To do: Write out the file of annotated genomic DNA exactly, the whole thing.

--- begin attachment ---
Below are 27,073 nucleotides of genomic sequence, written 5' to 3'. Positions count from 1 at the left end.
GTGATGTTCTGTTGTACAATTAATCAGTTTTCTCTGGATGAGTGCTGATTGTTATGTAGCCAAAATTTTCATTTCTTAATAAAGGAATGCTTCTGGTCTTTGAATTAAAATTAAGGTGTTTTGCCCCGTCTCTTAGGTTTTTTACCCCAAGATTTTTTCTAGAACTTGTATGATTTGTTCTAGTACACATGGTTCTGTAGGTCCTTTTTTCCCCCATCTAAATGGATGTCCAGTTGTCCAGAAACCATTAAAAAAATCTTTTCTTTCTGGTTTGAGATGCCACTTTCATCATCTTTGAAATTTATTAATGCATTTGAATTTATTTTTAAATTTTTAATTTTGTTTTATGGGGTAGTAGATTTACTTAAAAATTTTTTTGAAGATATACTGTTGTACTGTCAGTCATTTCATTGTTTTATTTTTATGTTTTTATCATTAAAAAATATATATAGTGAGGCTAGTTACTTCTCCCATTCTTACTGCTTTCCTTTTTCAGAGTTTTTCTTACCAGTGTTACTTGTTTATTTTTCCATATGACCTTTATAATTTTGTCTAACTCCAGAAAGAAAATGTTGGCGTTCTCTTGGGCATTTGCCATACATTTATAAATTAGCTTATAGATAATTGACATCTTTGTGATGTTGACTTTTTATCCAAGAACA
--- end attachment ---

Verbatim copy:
Below are 27,073 nucleotides of genomic sequence, written 5' to 3'. Positions count from 1 at the left end.
GTGATGTTCTGTTGTACAATTAATCAGTTTTCTCTGGATGAGTGCTGATTGTTATGTAGCCAAAATTTTCATTTCTTAATAAAGGAATGCTTCTGGTCTTTGAATTAAAATTAAGGTGTTTTGCCCCGTCTCTTAGGTTTTTTACCCCAAGATTTTTTCTAGAACTTGTATGATTTGTTCTAGTACACATGGTTCTGTAGGTCCTTTTTTCCCCCATCTAAATGGATGTCCAGTTGTCCAGAAACCATTAAAAAAATCTTTTCTTTCTGGTTTGAGATGCCACTTTCATCATCTTTGAAATTTATTAATGCATTTGAATTTATTTTTAAATTTTTAATTTTGTTTTATGGGGTAGTAGATTTACTTAAAAATTTTTTTGAAGATATACTGTTGTACTGTCAGTCATTTCATTGTTTTATTTTTATGTTTTTATCATTAAAAAATATATATAGTGAGGCTAGTTACTTCTCCCATTCTTACTGCTTTCCTTTTTCAGAGTTTTTCTTACCAGTGTTACTTGTTTATTTTTCCATATGACCTTTATAATTTTGTCTAACTCCAGAAAGAAAATGTTGGCGTTCTCTTGGGCATTTGCCATACATTTATAAATTAGCTTATAGATAATTGACATCTTTGTGATGTTGACTTTTTATCCAAGAACA